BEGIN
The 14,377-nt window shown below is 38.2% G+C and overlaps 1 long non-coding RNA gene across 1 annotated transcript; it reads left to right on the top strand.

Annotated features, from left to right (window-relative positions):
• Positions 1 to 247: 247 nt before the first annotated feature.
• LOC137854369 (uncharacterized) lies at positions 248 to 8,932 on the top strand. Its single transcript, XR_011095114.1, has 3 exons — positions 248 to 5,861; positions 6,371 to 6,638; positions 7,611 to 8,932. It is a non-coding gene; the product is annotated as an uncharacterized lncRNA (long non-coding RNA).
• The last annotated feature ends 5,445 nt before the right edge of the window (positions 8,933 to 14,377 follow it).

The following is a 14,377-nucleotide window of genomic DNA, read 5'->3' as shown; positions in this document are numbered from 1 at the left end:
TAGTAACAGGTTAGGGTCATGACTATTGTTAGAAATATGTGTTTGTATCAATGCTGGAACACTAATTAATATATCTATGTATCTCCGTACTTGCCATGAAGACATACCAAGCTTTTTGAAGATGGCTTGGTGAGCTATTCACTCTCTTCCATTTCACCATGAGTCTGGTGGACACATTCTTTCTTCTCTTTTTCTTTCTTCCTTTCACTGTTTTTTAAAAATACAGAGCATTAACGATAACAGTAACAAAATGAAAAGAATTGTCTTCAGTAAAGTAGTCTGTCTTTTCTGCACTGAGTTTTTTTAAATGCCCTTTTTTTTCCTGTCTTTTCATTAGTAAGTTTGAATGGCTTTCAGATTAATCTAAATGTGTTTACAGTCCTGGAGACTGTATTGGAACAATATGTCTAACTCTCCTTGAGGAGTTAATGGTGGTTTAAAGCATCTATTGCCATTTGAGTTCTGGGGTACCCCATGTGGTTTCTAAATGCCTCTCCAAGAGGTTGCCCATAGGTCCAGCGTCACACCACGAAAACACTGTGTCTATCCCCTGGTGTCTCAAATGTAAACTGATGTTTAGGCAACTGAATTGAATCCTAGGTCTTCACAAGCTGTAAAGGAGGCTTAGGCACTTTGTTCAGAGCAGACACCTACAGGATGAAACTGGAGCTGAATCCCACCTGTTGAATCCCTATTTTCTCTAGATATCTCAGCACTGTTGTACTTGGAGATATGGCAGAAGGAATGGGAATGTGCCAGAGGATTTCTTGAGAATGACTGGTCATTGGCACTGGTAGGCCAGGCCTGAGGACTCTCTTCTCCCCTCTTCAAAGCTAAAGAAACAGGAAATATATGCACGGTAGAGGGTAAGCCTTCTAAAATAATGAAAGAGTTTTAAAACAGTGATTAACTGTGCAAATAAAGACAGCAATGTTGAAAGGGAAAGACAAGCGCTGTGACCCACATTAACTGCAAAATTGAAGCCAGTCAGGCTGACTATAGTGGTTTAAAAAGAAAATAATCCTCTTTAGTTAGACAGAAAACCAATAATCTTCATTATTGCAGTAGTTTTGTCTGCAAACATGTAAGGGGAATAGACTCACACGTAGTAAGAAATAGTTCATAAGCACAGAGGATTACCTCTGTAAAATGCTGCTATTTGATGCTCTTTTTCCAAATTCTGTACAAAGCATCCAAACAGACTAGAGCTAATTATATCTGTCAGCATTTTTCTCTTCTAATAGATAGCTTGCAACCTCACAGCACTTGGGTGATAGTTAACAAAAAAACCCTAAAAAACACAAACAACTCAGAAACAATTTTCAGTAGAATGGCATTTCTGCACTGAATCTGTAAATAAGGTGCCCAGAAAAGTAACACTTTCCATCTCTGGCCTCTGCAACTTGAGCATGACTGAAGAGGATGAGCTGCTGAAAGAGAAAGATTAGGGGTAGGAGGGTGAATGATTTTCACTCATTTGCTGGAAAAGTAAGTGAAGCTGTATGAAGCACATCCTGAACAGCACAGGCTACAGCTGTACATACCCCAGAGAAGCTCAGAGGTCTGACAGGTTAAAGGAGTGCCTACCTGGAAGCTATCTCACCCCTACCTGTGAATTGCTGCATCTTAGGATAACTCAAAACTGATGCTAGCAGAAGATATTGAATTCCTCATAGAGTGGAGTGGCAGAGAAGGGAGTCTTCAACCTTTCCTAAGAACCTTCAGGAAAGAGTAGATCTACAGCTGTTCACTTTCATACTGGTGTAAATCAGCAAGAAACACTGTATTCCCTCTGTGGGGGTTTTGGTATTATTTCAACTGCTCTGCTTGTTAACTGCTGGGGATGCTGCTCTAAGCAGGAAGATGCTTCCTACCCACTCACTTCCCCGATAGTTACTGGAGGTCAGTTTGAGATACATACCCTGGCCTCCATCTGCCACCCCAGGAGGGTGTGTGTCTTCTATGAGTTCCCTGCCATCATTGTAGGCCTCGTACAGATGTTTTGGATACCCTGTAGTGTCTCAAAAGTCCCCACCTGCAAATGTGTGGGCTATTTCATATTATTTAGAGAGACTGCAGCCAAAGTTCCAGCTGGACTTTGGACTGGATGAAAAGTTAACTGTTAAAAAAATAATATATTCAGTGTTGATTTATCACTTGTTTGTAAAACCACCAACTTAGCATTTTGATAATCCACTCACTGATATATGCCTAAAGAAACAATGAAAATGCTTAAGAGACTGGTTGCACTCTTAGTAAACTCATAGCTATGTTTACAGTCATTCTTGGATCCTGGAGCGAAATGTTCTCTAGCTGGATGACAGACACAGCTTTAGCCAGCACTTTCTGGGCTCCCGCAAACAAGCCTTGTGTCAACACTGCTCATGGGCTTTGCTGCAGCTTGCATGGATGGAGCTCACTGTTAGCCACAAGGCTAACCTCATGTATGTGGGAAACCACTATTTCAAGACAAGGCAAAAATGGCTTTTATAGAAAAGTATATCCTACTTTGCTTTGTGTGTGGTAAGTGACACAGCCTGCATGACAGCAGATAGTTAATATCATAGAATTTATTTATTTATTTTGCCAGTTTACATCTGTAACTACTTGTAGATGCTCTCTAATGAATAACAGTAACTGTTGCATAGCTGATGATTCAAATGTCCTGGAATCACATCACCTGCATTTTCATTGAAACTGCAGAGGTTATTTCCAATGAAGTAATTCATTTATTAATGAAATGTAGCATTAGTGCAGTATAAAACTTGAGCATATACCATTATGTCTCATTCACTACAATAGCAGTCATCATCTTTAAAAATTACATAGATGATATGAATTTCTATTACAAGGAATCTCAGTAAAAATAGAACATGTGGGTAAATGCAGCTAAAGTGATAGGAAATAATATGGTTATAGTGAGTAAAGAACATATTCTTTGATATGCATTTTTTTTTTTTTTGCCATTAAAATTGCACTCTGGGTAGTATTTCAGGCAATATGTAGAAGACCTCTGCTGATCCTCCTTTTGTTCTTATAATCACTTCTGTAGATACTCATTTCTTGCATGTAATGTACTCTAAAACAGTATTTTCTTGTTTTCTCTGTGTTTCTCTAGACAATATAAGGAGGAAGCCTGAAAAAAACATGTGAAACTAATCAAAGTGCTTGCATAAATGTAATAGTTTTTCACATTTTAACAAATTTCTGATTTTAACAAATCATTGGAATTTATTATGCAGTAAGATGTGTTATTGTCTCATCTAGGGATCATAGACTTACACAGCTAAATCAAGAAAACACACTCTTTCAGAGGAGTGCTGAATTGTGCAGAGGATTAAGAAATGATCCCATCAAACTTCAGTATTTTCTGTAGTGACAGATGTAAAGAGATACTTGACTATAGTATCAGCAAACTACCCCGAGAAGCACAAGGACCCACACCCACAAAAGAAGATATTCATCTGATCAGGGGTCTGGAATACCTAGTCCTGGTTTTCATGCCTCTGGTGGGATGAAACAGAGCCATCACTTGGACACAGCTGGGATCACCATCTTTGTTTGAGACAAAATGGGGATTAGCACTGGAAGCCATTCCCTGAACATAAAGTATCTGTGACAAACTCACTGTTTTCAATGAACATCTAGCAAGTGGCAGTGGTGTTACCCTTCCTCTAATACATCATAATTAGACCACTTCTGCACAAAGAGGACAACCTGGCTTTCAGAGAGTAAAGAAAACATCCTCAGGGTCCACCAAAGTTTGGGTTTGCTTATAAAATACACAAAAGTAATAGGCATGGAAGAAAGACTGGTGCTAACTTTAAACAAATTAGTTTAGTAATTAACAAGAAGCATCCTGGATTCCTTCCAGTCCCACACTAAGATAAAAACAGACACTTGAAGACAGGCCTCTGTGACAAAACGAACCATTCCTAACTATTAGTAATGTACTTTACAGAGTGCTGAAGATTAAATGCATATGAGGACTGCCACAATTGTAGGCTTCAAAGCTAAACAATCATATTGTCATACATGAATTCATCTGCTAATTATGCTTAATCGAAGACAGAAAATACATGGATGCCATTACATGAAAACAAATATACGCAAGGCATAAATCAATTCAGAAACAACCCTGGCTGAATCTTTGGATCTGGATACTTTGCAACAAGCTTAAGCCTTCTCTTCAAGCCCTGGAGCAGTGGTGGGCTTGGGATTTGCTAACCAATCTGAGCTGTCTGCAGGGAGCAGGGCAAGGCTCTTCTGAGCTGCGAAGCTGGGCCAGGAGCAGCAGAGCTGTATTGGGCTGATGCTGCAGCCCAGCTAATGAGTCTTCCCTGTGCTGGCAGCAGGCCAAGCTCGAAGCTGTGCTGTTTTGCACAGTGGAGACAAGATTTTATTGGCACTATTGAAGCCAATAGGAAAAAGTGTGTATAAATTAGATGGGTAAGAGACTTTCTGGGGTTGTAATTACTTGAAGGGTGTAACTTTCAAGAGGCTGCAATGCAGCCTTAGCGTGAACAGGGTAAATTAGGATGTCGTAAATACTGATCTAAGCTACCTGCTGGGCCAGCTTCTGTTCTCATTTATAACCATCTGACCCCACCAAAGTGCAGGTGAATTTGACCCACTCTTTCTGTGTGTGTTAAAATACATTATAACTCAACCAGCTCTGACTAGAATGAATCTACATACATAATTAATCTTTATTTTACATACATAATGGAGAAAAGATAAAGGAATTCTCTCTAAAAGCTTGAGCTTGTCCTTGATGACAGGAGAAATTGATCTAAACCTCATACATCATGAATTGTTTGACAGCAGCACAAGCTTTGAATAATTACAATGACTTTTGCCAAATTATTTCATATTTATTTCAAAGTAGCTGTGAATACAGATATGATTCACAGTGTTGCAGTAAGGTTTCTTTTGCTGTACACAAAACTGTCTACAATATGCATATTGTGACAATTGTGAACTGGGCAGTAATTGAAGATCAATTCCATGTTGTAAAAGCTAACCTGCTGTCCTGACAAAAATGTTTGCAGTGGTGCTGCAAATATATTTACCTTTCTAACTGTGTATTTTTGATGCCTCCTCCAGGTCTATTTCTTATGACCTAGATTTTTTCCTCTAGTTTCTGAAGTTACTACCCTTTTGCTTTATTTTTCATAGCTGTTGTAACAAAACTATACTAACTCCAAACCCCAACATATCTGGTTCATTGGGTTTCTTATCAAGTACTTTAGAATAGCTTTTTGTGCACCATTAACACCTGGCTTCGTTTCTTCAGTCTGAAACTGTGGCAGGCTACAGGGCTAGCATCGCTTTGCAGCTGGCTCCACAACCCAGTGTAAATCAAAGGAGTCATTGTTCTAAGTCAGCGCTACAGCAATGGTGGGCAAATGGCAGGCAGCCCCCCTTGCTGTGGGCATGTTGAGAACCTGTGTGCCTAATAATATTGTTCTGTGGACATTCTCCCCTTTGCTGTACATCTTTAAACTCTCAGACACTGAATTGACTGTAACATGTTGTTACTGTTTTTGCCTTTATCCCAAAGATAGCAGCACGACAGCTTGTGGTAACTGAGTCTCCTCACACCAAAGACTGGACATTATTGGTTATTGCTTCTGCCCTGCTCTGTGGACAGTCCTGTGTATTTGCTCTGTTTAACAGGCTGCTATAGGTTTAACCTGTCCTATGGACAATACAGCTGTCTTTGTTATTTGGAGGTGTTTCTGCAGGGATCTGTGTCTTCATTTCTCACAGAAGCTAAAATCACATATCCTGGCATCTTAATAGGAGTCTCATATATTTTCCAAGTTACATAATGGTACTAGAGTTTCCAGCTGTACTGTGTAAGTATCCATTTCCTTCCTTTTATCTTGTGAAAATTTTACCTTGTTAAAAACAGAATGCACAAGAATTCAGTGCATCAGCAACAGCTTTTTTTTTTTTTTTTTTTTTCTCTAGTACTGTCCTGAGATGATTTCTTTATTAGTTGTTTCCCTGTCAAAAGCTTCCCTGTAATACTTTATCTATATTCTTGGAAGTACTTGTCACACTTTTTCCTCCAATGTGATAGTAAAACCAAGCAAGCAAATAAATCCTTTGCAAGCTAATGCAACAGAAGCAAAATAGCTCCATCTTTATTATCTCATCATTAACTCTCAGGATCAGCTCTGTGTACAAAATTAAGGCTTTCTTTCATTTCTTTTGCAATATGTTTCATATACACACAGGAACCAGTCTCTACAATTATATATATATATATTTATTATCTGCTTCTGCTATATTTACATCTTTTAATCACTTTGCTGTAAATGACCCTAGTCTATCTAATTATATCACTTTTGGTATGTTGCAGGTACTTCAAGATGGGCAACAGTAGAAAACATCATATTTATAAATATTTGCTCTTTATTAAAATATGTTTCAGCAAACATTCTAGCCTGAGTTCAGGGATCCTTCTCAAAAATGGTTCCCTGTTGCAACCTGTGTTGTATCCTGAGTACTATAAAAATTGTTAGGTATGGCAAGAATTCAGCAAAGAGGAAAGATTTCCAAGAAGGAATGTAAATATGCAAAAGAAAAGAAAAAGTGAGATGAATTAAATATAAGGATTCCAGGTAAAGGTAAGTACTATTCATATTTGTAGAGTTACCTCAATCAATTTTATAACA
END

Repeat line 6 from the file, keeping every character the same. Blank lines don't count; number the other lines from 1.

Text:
The following is a 14,377-nucleotide window of genomic DNA, read 5'->3' as shown; positions in this document are numbered from 1 at the left end: